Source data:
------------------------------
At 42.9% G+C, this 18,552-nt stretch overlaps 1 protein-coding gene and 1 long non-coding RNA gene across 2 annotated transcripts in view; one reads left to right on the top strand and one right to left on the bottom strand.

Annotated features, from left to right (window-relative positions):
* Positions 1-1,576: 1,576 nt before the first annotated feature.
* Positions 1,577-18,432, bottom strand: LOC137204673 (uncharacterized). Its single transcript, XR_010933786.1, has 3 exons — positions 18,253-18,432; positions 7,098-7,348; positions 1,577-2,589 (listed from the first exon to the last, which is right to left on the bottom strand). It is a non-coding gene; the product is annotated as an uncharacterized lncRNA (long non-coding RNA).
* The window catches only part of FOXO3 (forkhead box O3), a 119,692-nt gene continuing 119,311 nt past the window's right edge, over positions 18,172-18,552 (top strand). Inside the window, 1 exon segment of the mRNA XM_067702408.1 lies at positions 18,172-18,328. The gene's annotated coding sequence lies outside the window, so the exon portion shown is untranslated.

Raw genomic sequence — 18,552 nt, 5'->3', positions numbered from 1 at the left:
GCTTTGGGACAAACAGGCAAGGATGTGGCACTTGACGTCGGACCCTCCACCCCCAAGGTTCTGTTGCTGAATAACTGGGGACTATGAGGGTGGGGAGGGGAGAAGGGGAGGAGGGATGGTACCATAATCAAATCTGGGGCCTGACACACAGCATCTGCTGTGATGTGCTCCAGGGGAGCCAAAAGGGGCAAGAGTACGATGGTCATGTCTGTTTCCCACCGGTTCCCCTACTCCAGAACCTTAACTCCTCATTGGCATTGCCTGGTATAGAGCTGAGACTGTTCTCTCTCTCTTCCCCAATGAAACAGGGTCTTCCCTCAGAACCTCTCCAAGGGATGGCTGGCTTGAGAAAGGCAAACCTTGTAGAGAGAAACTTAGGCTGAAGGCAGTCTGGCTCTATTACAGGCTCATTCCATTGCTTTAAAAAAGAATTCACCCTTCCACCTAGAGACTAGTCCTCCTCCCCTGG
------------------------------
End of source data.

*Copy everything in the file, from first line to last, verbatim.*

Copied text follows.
At 42.9% G+C, this 18,552-nt stretch overlaps 1 protein-coding gene and 1 long non-coding RNA gene across 2 annotated transcripts in view; one reads left to right on the top strand and one right to left on the bottom strand.

Annotated features, from left to right (window-relative positions):
* Positions 1-1,576: 1,576 nt before the first annotated feature.
* Positions 1,577-18,432, bottom strand: LOC137204673 (uncharacterized). Its single transcript, XR_010933786.1, has 3 exons — positions 18,253-18,432; positions 7,098-7,348; positions 1,577-2,589 (listed from the first exon to the last, which is right to left on the bottom strand). It is a non-coding gene; the product is annotated as an uncharacterized lncRNA (long non-coding RNA).
* The window catches only part of FOXO3 (forkhead box O3), a 119,692-nt gene continuing 119,311 nt past the window's right edge, over positions 18,172-18,552 (top strand). Inside the window, 1 exon segment of the mRNA XM_067702408.1 lies at positions 18,172-18,328. The gene's annotated coding sequence lies outside the window, so the exon portion shown is untranslated.

Raw genomic sequence — 18,552 nt, 5'->3', positions numbered from 1 at the left:
GCTTTGGGACAAACAGGCAAGGATGTGGCACTTGACGTCGGACCCTCCACCCCCAAGGTTCTGTTGCTGAATAACTGGGGACTATGAGGGTGGGGAGGGGAGAAGGGGAGGAGGGATGGTACCATAATCAAATCTGGGGCCTGACACACAGCATCTGCTGTGATGTGCTCCAGGGGAGCCAAAAGGGGCAAGAGTACGATGGTCATGTCTGTTTCCCACCGGTTCCCCTACTCCAGAACCTTAACTCCTCATTGGCATTGCCTGGTATAGAGCTGAGACTGTTCTCTCTCTCTTCCCCAATGAAACAGGGTCTTCCCTCAGAACCTCTCCAAGGGATGGCTGGCTTGAGAAAGGCAAACCTTGTAGAGAGAAACTTAGGCTGAAGGCAGTCTGGCTCTATTACAGGCTCATTCCATTGCTTTAAAAAAGAATTCACCCTTCCACCTAGAGACTAGTCCTCCTCCCCTGG